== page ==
Monday, October 15, 2007

Yaska and Chomsky

Dynamical Models in Semiotics/Semantics, Instructor: Franson D Manjali
Lecture Three: The Karaka Theory of The Indian Grammarians
It is characteristic of contemporary formal paradigms in Linguistics to choose to ignore all that pertains to cognition and meaning in the grammatical theories that comprise the Indian linguistic tradition. There is near-total neglect of the essential semantic ingredient of the Sanskrit grammar since Panini (1). If at all the semantics in this tradition is paid any attention to it is only in a manner completely divorced from the central grammatical principles and categories. Thus, though Chomsky (1965) claimed the Paninian grammar to his 'generative enterprise' because of the recursive properties manifested by the latter, he paid no attention not only to the metaphysical and epistemological ideas that underlie Indian grammatical system, but also to an entire literature which would fall within the gamut of philosophy of grammar, especially those authored by Patanjali and Bhartrhari.
We shall present here one central concept in the Indian grammatical theory, namely the karakas, and explore the ontological and cognitive bases of its formulations. In the process we will also see how the semantic domain is essentially conceived in dynamic terms, and therefore, the primary end of language is to represent/reveal activity that is ultimately identified with the 'reality' of the world itself. In our view this particular facet of the Indian philosophical tradition represents some sort of 'monist dynamicism' which covers the physical as well as the metaphysical aspects of language, cognition and 'reality'. For the present, we shall mainly concentrate on the views presented in Vakyapadiyam of Bhartrhari (7th century A.D.) who to a great extent relies on the interpretation of the karaka theory given in Patanjali's Mahabhashya, the great commentary on Panini's Asthadhyayi.
It is important to state at the outset that the view that is made explicit in the philosophy of grammar of Bhartrhari is that there is no ontology other than that can be obtained from a study of language. But this is in contrast to a whole fund of metaphysical notions that he presents, which imply an ontology, on the basis of which the form and meaning of language is to be understood. This problem is further complicated by the fact that there is lack of agreement whether the IIIrd chapter (kanda) of Vakyapadiyam, belongs to this work, or it is a separate work authored by Bhartrhari himself. It is in this chapter that issues specific to the karaka theory are discussed (2)...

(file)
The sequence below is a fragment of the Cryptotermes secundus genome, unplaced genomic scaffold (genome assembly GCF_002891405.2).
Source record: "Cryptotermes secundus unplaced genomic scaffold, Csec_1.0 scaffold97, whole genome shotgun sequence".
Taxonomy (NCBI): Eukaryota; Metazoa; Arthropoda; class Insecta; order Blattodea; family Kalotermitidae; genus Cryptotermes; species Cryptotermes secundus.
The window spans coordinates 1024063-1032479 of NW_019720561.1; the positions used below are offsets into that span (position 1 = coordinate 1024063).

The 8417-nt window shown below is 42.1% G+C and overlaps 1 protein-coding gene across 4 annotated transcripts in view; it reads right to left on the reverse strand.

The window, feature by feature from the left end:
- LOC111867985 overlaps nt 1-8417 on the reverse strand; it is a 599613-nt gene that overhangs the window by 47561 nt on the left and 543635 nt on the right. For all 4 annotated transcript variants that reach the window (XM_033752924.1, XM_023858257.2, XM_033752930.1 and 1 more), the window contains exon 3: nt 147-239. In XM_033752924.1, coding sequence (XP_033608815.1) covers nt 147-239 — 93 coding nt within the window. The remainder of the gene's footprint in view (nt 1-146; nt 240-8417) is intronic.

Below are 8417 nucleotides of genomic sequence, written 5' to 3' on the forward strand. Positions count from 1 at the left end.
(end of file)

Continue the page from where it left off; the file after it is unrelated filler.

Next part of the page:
That verbs primarily convey 'action' is an idea that goes back to Yaska, famous for his etymological studies called the Niruktas. In his words: bhavapradhanam akhyatam, "an action or process is the main meaning of a verb." (See, Subramania Iyer, 1969: 202)
Bhartrhari discusses various possible definitions of 'action', but what he prefers is the following:
"Whenever something, finished or unfinished is presented as something to be accomplished (i.e., sadhya), then it is called 'action' because of its having acquired the form of sequence." ...
We shall give below a passage from Wilhelm Humboldt (died 1835), a prominent Kantian, a Sanskritist, and a philosopher of language of the modern era, which shows an astonishing affinity with the verb-centred linguistics of the Indian grammarians;
"The verb ... differs in a sharply determinate way from the noun, and from other parts of speech that might possibly occur in a simple sentence, in that to it alone is assigned the act of synthetic positing as a grammatical function. Like the declined noun, it arose through such an act, in the fusion of its elements with the stem, but has also received this form in order to have the office and capacity of itself again performing this act with regard to the sentence. Between it and other words of the simple sentence there is therefore a difference which forbids us to count it along with them in the same category. All other words of the sentence are like dead matter lying there for combination; the verb alone is the centre, containing and disseminating life (emphasis added). Through one and the same synthetic act, it conjoins, by being, the predicate with the subject, yet in such a way that being which passes, with an energetic predicate, into an action, becomes attributed to the subject itself, so that what is thought as merely capable of conjunction becomes, in reality a state or process...The thought,... departs, through the verb, from its abode and steps into reality." (Humboldt, 1988 edn.:185)

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